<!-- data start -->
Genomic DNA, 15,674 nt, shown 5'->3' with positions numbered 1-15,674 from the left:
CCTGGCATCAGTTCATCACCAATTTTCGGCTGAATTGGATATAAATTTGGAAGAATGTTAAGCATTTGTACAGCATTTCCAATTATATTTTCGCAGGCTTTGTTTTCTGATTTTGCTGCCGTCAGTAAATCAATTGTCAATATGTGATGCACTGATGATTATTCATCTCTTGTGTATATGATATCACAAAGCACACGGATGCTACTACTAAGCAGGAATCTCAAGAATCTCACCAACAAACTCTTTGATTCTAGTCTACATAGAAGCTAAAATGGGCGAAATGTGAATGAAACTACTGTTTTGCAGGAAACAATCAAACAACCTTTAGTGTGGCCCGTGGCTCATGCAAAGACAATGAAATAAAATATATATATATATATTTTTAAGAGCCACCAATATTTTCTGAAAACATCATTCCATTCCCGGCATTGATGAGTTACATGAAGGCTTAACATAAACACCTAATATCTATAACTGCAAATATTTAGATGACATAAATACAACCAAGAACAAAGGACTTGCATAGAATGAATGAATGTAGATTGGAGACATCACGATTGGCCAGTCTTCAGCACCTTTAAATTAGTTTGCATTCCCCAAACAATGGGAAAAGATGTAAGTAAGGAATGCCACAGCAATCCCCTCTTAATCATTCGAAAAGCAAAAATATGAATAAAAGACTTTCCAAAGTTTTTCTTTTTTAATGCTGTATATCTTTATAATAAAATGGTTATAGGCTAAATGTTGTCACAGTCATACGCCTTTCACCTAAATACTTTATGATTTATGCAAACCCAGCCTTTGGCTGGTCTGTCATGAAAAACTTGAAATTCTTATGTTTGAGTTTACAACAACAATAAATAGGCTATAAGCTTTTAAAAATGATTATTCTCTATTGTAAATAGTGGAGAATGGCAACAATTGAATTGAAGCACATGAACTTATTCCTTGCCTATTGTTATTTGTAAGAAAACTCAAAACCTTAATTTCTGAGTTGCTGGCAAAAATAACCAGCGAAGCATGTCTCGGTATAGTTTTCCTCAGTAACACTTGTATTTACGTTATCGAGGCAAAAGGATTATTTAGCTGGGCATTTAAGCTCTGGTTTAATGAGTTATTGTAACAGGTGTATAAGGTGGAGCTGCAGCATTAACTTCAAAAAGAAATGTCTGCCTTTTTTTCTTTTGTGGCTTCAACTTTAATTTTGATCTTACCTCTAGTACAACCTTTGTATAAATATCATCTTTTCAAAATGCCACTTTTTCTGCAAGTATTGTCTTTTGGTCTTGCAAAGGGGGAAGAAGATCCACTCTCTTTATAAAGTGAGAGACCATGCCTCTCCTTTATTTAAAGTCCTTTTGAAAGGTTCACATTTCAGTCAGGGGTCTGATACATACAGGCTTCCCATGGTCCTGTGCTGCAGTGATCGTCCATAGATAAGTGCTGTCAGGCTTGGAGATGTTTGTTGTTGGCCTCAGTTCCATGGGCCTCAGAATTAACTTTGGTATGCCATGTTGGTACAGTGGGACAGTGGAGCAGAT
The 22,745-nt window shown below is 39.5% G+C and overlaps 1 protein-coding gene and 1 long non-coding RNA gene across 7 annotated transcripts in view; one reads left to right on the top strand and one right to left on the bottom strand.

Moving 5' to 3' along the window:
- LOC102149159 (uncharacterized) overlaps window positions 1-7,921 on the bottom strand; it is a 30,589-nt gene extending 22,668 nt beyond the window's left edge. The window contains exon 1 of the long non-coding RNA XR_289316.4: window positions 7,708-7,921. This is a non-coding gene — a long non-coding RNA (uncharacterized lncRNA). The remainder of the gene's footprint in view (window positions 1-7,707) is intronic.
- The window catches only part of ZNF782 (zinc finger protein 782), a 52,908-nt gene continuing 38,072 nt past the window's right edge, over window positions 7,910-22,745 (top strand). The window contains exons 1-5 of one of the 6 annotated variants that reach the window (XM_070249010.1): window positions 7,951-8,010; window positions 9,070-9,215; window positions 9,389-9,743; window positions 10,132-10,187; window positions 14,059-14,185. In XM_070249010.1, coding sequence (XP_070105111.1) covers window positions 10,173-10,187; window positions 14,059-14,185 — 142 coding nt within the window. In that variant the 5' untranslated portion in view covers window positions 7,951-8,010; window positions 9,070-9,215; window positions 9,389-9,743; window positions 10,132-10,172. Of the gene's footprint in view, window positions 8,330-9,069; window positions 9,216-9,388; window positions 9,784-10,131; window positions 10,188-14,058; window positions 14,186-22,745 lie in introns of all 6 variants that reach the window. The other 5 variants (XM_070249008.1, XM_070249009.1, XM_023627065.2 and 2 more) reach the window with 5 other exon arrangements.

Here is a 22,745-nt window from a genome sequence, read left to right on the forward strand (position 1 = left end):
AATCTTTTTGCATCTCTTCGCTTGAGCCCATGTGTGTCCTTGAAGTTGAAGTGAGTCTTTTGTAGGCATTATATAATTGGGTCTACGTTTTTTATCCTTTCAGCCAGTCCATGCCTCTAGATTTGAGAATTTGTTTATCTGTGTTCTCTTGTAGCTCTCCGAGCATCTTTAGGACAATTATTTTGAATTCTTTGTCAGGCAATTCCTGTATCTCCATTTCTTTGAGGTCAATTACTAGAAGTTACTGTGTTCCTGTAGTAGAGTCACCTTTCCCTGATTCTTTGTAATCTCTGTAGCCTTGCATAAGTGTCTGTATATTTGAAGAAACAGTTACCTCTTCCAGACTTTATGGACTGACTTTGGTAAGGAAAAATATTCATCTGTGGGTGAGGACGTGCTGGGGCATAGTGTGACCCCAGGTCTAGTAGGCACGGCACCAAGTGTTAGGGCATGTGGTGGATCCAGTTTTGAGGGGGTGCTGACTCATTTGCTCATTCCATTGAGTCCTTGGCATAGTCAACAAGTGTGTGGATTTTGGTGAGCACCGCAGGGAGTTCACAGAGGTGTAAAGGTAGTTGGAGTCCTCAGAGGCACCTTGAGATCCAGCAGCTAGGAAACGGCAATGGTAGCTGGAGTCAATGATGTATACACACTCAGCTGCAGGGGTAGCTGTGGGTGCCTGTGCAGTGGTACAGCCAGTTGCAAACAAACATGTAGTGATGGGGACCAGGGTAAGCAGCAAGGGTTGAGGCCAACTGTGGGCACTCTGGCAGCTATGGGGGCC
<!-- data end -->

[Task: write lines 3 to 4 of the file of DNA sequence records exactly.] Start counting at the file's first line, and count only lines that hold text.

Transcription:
The 22,745-nt window shown below is 39.5% G+C and overlaps 1 protein-coding gene and 1 long non-coding RNA gene across 7 annotated transcripts in view; one reads left to right on the top strand and one right to left on the bottom strand.

Moving 5' to 3' along the window: